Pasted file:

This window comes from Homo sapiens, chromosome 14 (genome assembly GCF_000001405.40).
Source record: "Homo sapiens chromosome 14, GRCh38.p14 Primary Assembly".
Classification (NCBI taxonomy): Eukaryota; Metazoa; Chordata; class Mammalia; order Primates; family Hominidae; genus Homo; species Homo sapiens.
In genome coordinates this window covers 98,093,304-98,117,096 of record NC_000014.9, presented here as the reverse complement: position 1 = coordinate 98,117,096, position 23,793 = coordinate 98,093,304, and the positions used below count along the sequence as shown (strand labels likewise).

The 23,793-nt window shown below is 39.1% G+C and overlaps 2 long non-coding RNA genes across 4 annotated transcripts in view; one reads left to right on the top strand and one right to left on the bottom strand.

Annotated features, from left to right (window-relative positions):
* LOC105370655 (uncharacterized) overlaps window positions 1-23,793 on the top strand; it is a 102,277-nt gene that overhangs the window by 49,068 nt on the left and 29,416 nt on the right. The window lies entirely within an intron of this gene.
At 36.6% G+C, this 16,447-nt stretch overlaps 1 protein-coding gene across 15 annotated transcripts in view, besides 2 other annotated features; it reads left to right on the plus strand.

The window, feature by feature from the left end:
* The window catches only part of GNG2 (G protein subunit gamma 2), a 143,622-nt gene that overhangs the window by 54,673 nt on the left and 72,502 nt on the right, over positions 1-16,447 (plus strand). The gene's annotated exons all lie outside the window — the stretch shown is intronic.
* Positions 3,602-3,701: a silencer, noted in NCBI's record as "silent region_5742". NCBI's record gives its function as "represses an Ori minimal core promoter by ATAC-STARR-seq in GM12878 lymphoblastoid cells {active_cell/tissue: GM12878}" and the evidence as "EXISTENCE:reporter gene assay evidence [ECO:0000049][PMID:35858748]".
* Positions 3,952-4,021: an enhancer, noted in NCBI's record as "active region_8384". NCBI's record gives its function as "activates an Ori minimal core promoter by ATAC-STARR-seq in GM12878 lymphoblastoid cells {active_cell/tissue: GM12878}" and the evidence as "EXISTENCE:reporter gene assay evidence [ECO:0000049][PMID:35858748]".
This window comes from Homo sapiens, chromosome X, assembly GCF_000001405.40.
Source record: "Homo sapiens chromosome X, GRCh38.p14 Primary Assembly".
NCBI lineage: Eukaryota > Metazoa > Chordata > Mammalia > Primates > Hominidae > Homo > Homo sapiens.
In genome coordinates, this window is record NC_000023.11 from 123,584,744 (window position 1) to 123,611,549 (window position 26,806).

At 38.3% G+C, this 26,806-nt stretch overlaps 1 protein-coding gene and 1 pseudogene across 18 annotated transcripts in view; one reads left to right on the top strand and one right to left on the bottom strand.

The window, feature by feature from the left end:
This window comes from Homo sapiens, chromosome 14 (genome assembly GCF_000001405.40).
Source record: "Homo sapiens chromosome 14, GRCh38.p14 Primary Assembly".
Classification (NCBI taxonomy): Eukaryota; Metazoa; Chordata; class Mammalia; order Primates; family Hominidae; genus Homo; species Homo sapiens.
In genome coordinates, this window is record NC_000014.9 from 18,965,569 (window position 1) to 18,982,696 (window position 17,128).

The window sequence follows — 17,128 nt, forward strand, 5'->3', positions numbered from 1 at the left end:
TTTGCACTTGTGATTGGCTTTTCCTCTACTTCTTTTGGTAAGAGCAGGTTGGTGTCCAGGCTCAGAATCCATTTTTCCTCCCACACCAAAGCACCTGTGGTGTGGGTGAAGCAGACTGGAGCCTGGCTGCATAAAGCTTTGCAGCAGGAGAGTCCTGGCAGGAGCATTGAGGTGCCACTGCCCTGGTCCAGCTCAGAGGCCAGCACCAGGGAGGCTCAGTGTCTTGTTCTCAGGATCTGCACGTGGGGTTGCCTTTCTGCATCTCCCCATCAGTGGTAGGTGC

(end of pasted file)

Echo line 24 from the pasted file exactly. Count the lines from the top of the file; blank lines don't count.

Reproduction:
TTTGCACTTGTGATTGGCTTTTCCTCTACTTCTTTTGGTAAGAGCAGGTTGGTGTCCAGGCTCAGAATCCATTTTTCCTCCCACACCAAAGCACCTGTGGTGTGGGTGAAGCAGACTGGAGCCTGGCTGCATAAAGCTTTGCAGCAGGAGAGTCCTGGCAGGAGCATTGAGGTGCCACTGCCCTGGTCCAGCTCAGAGGCCAGCACCAGGGAGGCTCAGTGTCTTGTTCTCAGGATCTGCACGTGGGGTTGCCTTTCTGCATCTCCCCATCAGTGGTAGGTGC